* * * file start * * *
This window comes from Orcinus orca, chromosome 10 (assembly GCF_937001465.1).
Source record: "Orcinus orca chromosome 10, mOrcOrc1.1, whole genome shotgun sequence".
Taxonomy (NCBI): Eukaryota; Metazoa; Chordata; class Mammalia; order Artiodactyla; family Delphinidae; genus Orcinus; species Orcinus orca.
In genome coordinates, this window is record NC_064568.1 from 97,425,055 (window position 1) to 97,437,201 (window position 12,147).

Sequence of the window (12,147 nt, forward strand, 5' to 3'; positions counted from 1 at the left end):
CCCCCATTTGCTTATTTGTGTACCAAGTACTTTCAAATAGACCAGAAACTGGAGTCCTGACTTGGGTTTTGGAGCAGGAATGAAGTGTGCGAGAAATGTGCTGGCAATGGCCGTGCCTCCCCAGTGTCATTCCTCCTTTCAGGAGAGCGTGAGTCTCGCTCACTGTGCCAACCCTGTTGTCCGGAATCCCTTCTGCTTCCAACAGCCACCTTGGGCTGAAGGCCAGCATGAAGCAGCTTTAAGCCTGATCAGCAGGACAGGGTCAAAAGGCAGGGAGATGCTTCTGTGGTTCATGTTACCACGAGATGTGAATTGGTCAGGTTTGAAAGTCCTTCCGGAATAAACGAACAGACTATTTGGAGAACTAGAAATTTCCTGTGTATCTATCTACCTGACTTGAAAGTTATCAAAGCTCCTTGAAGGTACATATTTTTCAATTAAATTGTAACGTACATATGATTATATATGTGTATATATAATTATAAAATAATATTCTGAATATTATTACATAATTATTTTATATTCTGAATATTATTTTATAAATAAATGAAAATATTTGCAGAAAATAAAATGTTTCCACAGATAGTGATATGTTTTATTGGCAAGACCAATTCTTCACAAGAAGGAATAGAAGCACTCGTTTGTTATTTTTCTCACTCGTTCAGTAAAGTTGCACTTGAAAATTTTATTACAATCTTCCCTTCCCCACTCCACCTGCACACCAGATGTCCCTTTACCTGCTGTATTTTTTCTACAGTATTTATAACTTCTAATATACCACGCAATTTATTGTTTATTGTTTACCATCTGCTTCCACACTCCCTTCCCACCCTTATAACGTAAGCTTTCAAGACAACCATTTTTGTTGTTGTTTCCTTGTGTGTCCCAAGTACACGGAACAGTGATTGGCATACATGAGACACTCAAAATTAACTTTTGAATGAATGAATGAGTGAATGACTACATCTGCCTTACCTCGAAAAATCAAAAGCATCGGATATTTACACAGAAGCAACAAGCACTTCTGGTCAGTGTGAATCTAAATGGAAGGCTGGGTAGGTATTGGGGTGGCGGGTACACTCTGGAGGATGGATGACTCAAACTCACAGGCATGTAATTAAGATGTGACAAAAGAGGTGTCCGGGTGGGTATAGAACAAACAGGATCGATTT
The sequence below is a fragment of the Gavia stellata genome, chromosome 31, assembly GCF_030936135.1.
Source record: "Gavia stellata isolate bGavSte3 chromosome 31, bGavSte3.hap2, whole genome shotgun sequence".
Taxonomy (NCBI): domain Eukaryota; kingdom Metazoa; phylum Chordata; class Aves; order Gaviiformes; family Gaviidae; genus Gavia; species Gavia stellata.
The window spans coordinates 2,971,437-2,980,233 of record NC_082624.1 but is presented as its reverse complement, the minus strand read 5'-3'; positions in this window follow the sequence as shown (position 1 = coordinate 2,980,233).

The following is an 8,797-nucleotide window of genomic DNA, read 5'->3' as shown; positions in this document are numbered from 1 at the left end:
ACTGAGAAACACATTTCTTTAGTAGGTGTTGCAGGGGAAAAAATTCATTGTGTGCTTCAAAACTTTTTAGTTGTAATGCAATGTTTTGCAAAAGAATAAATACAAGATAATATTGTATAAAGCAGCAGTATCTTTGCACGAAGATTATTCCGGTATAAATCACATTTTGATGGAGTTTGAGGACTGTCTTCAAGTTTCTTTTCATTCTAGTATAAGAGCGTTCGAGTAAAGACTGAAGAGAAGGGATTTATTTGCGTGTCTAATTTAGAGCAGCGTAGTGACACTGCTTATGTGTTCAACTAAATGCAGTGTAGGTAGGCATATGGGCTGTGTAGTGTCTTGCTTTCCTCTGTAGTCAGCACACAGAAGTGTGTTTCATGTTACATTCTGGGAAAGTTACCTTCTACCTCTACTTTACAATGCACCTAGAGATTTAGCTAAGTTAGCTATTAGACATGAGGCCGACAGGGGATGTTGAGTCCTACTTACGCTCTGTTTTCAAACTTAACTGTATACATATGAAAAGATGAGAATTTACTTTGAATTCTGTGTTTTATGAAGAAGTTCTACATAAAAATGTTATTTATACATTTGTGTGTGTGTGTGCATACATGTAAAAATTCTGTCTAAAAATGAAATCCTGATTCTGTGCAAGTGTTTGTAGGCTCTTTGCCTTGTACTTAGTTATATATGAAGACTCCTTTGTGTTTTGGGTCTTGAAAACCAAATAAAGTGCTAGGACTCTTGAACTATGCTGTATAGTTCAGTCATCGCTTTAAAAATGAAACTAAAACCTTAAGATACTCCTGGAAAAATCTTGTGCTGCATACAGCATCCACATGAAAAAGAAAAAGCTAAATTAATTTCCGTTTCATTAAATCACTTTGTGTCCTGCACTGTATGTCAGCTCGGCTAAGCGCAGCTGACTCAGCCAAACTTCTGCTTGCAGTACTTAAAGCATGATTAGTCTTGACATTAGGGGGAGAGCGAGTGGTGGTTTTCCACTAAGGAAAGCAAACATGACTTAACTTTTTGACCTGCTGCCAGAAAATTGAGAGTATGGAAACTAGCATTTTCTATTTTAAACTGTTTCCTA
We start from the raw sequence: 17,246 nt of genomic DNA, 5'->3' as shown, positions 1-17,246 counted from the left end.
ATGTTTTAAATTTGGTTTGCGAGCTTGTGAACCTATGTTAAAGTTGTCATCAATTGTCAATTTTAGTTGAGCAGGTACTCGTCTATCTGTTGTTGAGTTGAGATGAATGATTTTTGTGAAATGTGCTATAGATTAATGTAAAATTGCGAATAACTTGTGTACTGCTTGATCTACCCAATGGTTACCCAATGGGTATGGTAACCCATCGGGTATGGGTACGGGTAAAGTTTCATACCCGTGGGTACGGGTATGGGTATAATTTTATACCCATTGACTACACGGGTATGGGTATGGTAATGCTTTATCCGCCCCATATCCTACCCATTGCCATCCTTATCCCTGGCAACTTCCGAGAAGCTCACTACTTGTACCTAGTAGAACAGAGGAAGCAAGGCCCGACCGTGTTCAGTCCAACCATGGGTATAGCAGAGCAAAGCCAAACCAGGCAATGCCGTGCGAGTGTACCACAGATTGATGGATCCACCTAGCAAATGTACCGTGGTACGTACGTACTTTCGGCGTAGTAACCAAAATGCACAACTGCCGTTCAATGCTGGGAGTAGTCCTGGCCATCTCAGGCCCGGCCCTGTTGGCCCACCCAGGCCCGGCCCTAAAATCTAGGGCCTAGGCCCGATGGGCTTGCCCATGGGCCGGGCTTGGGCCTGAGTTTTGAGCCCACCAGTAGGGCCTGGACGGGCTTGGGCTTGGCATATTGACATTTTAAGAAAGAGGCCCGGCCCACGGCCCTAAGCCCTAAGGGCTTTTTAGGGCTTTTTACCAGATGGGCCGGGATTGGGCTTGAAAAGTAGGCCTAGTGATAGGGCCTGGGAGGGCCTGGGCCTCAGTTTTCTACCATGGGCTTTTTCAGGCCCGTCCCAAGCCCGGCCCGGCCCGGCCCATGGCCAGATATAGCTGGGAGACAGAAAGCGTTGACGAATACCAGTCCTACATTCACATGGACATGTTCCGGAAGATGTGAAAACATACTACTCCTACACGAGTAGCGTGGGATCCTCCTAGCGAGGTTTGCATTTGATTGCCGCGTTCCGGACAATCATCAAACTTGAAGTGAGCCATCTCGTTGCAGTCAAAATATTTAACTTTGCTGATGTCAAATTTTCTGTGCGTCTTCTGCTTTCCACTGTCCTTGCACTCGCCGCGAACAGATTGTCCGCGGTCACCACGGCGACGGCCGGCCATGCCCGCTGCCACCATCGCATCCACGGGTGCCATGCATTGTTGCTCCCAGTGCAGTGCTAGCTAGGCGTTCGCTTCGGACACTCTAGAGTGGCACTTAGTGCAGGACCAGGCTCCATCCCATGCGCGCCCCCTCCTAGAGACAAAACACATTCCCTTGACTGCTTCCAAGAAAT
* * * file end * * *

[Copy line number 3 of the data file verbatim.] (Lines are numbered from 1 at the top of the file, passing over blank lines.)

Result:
Taxonomy (NCBI): Eukaryota; Metazoa; Chordata; class Mammalia; order Artiodactyla; family Delphinidae; genus Orcinus; species Orcinus orca.